This week the U-S-D-A announced that tests seem to indicate a third case of Mad Cow disease in the U.S., and Iowa Senator Tom Harkin says it’s clear the agency must do more to demonstrate it’s following a “clear protocol” for its Mad Cow testing program. “The sample in question was collected in April, yet the USDA just found out about it last week,” Harkin says. “USDA must ensure that there’s adequate education and training for veterinarians so they know what is expected of them out in the field, especially since the USDA’s surveillance plan is totally voluntary.” Harkin has talked personally with U.S. Ag Secretary Mike Johanns and written Johanns a letter, urging the USDA improve its testing so there aren’t delays like this in the future. The latest suspect animal, which died giving birth, was reportedly 12 years old.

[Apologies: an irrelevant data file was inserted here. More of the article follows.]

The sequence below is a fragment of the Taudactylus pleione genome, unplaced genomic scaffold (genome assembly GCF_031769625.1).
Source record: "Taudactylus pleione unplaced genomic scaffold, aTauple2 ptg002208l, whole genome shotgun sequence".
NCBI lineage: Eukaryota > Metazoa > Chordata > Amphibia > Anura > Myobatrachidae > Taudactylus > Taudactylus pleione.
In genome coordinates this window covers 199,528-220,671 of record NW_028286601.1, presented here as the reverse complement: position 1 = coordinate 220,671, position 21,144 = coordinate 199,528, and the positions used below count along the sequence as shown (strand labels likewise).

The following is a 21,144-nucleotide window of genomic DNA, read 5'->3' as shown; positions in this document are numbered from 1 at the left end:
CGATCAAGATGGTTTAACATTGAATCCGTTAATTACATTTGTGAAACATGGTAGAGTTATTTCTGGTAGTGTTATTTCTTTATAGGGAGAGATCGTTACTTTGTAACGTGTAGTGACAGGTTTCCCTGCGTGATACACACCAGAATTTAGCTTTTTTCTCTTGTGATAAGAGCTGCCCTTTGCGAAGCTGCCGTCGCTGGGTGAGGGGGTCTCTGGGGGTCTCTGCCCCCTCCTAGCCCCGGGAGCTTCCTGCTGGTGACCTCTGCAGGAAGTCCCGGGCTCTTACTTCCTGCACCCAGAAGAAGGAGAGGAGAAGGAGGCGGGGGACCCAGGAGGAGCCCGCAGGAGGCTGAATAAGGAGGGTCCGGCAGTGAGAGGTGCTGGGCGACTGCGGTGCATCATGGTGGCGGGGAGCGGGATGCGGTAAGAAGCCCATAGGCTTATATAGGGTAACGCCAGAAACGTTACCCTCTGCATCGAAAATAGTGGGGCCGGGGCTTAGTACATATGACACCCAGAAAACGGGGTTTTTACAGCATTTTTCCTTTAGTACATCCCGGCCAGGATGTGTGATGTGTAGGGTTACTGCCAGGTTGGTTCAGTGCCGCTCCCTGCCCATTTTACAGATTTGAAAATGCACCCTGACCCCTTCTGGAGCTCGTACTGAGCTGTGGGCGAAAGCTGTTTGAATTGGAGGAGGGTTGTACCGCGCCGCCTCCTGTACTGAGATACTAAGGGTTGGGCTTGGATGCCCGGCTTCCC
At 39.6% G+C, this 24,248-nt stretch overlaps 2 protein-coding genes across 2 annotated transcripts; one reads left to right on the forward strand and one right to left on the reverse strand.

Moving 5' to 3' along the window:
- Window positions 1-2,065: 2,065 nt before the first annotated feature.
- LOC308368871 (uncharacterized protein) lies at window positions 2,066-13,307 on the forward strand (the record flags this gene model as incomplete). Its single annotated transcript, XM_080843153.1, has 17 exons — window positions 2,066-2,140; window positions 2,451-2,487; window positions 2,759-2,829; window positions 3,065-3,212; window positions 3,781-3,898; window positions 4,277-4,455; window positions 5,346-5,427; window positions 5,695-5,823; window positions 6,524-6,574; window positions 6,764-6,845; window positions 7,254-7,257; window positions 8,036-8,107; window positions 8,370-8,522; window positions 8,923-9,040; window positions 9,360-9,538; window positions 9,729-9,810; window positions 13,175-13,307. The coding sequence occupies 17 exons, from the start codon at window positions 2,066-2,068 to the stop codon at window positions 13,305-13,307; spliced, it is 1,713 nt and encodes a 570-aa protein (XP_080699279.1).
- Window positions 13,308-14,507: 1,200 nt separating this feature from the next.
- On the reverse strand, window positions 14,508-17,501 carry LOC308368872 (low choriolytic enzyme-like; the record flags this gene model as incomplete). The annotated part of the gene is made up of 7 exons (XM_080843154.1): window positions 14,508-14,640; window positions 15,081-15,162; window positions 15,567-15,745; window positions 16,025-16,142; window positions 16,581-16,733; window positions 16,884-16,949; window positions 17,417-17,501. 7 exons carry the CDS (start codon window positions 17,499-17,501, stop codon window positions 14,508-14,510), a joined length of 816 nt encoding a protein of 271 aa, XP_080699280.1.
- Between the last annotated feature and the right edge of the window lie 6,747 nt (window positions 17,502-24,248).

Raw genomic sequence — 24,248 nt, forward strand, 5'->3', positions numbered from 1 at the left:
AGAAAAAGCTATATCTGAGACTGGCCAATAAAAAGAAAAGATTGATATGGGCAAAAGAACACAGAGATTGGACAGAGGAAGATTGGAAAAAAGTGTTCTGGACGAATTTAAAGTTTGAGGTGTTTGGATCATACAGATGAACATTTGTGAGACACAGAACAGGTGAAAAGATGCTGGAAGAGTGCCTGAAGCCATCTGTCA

Without the guidance of wiser adults, kids can go astray. The Big Brothers/Big Sisters programs in Iowa are searching for mentors to help keep young people on the right path. Nicole Hinton, spokeswoman for the group’s central Iowa chapter, says they’ve launched a summer program trying to find 100 mentors for 100 kids in 100 days. Hinton says the waiting list for mentors of up to 140 kids is about 85 to 90-percent boys and some have been on the list for up to three years. She says people are always concerned about the time they’d have to commit. Hinton says there are two programs being offered and both involve volunteering a total of four hours a month.Under the community-based program, you’ll spend two hours every other week with the child, picking the child up at their home and taking them out to community-based events, often on free tickets. With school-based mentoring, you spend one hour a week at the child’s school and it runs for nine months out of the year, when school’s in session. Hinton says the mentors make a significant difference in the lives of Iowa’s children. She says children enrolled in Big Brothers Big Sisters Mentoring Programs are more self confident, see improved relationships with peers and family, have an improved academic performance and are better at avoiding delinquency. For more information, surf to the Big Brothers-Big Sisters America website at “www.bbbsa.org.”